Heather Shumaker, author of It’s OK Not to Share (whaaat? It is?), has a new book out this week. It’s called It’s OK to Go UP the Slide. (I know, right?) I’ve dutifully pre-ordered my copy (because friends buy each other’s books) and Heather Shumaker generously agreed to share her crazy revolutionary ideas about parenting and education on my blog. Rumor has it that I’m also giving away a free copy of the book.
How can you WIN this free copy? Since I still have no idea how to do that Rafflecopter stuff, you have to do one of these three things: 1) Follow me on Twitter and Tweet this blog; 2) Follow me on Facebook, either here or here, and FB this blog; 3) Subscribe to my blog feed (I’m not sure if it works but I’m hoping it does. Try it and let me know) THEN leave a comment below and let me know which one of these three things you did and/or why you want a copy of this book. I’ll choose a winner at random by midnight West Coast Time March 15, 2016 and I’ll announce who it is in the comment section of this blog, as well as on FB and Twitter.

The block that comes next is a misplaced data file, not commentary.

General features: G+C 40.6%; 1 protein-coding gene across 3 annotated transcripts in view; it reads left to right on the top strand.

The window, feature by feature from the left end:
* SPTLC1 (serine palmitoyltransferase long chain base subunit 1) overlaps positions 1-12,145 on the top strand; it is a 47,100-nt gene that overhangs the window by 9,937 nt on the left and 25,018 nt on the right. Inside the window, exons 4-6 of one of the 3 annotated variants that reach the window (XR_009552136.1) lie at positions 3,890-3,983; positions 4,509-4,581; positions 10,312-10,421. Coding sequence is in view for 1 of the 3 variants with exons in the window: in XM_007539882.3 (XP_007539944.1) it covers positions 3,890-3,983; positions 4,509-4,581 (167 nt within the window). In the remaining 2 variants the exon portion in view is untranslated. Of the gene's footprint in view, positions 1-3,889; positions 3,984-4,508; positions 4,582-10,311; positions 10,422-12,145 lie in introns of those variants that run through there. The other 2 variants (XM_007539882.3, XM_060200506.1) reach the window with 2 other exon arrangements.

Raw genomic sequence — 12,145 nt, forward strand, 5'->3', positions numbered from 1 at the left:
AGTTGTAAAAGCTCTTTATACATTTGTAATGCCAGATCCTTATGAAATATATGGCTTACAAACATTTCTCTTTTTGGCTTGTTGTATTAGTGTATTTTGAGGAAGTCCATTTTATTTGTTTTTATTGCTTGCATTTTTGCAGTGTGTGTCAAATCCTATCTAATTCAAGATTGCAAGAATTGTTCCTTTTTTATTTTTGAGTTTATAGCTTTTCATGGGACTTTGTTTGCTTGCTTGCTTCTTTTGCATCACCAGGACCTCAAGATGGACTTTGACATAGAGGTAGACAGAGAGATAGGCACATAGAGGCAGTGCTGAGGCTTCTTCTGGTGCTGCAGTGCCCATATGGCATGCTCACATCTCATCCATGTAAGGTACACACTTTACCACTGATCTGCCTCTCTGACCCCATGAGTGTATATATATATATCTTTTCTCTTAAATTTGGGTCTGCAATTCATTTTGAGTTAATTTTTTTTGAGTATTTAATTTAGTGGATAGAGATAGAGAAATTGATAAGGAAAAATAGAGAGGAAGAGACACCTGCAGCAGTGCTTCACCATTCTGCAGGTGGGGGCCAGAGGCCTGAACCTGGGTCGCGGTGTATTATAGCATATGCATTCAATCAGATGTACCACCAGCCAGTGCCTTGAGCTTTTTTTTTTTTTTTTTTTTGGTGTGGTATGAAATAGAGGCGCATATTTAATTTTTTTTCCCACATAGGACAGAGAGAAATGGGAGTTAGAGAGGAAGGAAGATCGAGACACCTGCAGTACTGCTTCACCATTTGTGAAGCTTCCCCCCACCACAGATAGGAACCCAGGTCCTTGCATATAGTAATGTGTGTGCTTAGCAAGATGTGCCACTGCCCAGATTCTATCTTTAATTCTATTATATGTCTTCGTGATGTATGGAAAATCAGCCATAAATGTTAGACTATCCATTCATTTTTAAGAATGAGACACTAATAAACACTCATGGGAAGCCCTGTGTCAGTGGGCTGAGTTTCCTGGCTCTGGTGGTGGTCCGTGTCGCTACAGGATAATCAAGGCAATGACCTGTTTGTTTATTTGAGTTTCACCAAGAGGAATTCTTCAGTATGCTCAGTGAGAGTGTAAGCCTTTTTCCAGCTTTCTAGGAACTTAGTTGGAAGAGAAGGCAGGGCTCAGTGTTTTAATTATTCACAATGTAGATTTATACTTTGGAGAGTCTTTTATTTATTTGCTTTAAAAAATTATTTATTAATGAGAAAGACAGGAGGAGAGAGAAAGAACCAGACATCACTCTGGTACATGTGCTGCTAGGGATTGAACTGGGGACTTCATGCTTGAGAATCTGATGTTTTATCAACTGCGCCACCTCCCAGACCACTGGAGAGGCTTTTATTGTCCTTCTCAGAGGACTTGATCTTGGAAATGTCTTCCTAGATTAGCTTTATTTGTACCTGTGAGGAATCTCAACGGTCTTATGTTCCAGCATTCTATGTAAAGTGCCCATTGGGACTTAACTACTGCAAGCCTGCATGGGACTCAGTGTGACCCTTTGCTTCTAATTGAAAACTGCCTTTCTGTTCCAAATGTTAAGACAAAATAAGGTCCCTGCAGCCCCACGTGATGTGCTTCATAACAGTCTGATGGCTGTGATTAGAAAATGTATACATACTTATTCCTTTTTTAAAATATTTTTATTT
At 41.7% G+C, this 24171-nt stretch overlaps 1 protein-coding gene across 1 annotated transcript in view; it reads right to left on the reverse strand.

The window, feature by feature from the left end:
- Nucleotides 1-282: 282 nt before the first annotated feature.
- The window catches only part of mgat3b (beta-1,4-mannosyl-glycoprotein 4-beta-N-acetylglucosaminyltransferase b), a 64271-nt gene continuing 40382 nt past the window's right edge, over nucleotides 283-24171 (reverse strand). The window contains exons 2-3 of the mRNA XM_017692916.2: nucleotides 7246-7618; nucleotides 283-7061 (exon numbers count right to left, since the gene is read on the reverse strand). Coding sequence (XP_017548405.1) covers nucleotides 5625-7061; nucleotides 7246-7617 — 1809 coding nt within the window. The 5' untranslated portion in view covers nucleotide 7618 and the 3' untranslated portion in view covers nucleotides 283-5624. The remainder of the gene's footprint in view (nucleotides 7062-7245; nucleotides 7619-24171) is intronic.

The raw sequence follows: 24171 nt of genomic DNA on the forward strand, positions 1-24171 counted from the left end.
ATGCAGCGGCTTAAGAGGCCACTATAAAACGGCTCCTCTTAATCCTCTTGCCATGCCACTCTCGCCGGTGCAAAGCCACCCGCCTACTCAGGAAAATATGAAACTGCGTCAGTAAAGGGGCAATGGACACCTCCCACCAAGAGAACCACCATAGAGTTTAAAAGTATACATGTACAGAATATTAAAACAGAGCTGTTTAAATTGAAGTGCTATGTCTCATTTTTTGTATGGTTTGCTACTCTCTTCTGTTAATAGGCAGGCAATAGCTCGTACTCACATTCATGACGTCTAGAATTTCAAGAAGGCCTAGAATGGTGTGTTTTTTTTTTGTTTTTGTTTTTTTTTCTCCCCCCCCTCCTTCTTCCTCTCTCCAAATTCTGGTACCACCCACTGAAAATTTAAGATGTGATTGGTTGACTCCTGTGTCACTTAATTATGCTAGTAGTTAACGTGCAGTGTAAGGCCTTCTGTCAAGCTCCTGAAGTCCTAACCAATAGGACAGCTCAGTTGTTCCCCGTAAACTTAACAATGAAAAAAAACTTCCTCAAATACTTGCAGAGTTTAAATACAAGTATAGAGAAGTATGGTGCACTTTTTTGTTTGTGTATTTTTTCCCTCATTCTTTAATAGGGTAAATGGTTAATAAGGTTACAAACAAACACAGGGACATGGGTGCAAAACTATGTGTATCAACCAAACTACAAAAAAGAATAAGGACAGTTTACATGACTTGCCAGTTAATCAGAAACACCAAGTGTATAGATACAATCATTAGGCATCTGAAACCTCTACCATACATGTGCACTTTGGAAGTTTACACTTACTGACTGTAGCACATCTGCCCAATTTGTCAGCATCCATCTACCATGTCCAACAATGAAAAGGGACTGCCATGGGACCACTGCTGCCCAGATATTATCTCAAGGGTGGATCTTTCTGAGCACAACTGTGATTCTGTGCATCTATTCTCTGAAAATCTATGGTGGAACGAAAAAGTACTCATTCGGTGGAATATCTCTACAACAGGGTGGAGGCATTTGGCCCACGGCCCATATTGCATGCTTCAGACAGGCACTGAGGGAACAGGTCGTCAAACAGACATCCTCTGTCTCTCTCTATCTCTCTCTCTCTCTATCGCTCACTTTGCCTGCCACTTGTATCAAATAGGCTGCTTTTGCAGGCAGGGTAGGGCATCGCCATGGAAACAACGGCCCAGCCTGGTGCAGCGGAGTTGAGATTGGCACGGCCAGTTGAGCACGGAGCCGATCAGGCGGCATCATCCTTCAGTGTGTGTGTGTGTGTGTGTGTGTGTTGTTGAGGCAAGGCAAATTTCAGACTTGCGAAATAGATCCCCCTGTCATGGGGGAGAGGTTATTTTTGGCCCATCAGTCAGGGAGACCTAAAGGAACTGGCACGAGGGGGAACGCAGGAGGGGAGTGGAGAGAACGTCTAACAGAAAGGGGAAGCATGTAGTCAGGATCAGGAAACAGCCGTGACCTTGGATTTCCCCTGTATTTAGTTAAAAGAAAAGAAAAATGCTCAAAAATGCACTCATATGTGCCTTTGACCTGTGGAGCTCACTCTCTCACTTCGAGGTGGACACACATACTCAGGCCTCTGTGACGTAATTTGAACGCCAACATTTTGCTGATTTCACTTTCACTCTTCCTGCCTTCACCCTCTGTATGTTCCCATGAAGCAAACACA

Now let’s talk to Heather Shumaker…
Jennifer Margulis: It’s OK to go up the slide!?! So you want all kids to be lawless hooligans?
Heather Shumaker: I think that’s the fear. We worry that if our kids use a piece of play equipment differently than adults expect than they’ll be rude kids and we’ll be bad parents. But take some time to see what happens. Going up the slide is a universal form of play. Kids in Burma do it. Kids in Iowa do it. Kids climb the slide for a challenge and to interact with other kids in play.
We rush to protect the child who wants to come down, but so much more learning goes when we help kids sort out the “ups” and “downs.” Try saying, “I see a boy who wants to come down, and you’re going up. How can you both be safe?” This helps kids gain an awareness of others and practice solving their own problems. Sure, we need to intervene if it’s a dangerous situation, but often kids have a blast creating imaginary games that include going up the slide.
Learning how to listen to others and negotiate conflict is the opposite of hooliganism.
JM: You’re a big advocate of free play. But how can we let our kids play when teachers want them stuck in their seats, send them home with hours of homework, and generally thwart our efforts to let kids be kids?
HS: You’re voicing the frustration of many parents (not to mention kids!). If homework is hurting your family, this book may be a lifeline. It’s OK to Go Up the Slide spells out facts about homework (did you know there’s no academic benefit from homework for kids in elementary school?) and offers options to do something about it. Remember that YOU are in charge of your family. You decide how to run your family and what your children need. Then when you’re ready, dive into the ideas in the book to stop or reduce homework load.
JM: My kids are 16, 15, 12, and 6. Is it too late for them?